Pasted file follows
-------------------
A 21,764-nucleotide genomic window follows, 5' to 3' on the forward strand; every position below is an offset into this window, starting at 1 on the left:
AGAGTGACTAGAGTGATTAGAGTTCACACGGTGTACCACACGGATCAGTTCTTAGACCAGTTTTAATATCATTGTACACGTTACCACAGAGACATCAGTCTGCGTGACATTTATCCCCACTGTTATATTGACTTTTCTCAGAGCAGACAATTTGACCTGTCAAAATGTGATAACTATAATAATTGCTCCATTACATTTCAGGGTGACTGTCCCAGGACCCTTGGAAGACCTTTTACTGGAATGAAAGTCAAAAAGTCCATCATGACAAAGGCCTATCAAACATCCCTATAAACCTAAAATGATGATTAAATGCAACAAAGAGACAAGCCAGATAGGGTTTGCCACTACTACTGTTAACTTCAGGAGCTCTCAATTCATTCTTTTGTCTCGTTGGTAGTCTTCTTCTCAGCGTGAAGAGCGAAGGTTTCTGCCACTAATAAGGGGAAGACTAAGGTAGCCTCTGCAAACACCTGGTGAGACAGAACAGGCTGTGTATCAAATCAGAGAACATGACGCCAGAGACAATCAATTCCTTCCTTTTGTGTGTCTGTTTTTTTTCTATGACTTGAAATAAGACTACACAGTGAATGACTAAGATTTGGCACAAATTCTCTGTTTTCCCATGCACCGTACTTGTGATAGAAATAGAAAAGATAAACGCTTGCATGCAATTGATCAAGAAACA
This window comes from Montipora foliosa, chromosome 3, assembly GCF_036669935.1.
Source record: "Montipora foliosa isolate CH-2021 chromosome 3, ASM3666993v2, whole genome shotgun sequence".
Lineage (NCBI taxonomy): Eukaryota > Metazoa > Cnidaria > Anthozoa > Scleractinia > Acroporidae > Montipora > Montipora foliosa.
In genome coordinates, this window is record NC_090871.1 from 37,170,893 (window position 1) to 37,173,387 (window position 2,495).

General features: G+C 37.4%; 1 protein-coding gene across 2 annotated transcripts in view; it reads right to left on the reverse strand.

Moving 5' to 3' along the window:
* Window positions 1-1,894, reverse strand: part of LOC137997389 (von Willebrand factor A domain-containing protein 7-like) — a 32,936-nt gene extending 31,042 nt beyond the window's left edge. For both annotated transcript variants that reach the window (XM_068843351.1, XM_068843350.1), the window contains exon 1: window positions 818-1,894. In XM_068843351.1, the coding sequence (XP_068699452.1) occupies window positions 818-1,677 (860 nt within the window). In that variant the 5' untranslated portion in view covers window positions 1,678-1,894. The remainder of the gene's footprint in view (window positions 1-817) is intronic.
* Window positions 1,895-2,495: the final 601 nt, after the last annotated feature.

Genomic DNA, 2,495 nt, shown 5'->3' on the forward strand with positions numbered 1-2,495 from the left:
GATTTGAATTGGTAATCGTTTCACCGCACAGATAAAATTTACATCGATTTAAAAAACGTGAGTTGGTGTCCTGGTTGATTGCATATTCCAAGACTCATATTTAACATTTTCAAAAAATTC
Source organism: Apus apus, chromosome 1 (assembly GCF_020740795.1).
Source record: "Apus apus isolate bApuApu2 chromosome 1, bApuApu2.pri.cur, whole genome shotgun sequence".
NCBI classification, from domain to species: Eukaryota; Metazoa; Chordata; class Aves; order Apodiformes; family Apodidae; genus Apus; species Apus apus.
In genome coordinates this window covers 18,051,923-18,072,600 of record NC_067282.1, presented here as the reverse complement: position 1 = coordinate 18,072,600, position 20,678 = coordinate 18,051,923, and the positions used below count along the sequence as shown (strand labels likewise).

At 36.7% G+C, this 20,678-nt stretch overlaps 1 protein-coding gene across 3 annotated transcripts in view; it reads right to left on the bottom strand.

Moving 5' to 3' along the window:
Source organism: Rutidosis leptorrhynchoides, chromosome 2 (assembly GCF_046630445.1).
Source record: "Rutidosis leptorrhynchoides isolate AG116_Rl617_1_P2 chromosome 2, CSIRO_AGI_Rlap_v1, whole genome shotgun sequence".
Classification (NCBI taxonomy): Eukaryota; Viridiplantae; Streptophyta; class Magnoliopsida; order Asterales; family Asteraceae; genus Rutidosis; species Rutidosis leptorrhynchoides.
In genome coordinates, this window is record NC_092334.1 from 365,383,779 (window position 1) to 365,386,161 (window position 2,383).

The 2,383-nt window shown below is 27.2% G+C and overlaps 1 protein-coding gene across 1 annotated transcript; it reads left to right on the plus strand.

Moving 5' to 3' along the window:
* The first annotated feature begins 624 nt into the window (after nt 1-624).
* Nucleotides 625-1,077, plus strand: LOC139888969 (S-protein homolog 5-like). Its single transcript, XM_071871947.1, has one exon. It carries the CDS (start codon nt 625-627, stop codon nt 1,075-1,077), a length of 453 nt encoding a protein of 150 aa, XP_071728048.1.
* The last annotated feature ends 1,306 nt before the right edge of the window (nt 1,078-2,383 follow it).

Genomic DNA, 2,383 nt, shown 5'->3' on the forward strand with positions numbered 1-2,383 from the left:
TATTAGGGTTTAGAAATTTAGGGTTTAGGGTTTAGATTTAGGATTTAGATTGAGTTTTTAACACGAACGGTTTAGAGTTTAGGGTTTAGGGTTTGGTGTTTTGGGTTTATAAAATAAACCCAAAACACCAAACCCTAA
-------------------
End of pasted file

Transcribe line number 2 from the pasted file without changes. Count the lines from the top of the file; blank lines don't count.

AGAGTGACTAGAGTGATTAGAGTTCACACGGTGTACCACACGGATCAGTTCTTAGACCAGTTTTAATATCATTGTACACGTTACCACAGAGACATCAGTCTGCGTGACATTTATCCCCACTGTTATATTGACTTTTCTCAGAGCAGACAATTTGACCTGTCAAAATGTGATAACTATAATAATTGCTCCATTACATTTCAGGGTGACTGTCCCAGGACCCTTGGAAGACCTTTTACTGGAATGAAAGTCAAAAAGTCCATCATGACAAAGGCCTATCAAACATCCCTATAAACCTAAAATGATGATTAAATGCAACAAAGAGACAAGCCAGATAGGGTTTGCCACTACTACTGTTAACTTCAGGAGCTCTCAATTCATTCTTTTGTCTCGTTGGTAGTCTTCTTCTCAGCGTGAAGAGCGAAGGTTTCTGCCACTAATAAGGGGAAGACTAAGGTAGCCTCTGCAAACACCTGGTGAGACAGAACAGGCTGTGTATCAAATCAGAGAACATGACGCCAGAGACAATCAATTCCTTCCTTTTGTGTGTCTGTTTTTTTTCTATGACTTGAAATAAGACTACACAGTGAATGACTAAGATTTGGCACAAATTCTCTGTTTTCCCATGCACCGTACTTGTGATAGAAATAGAAAAGATAAACGCTTGCATGCAATTGATCAAGAAACA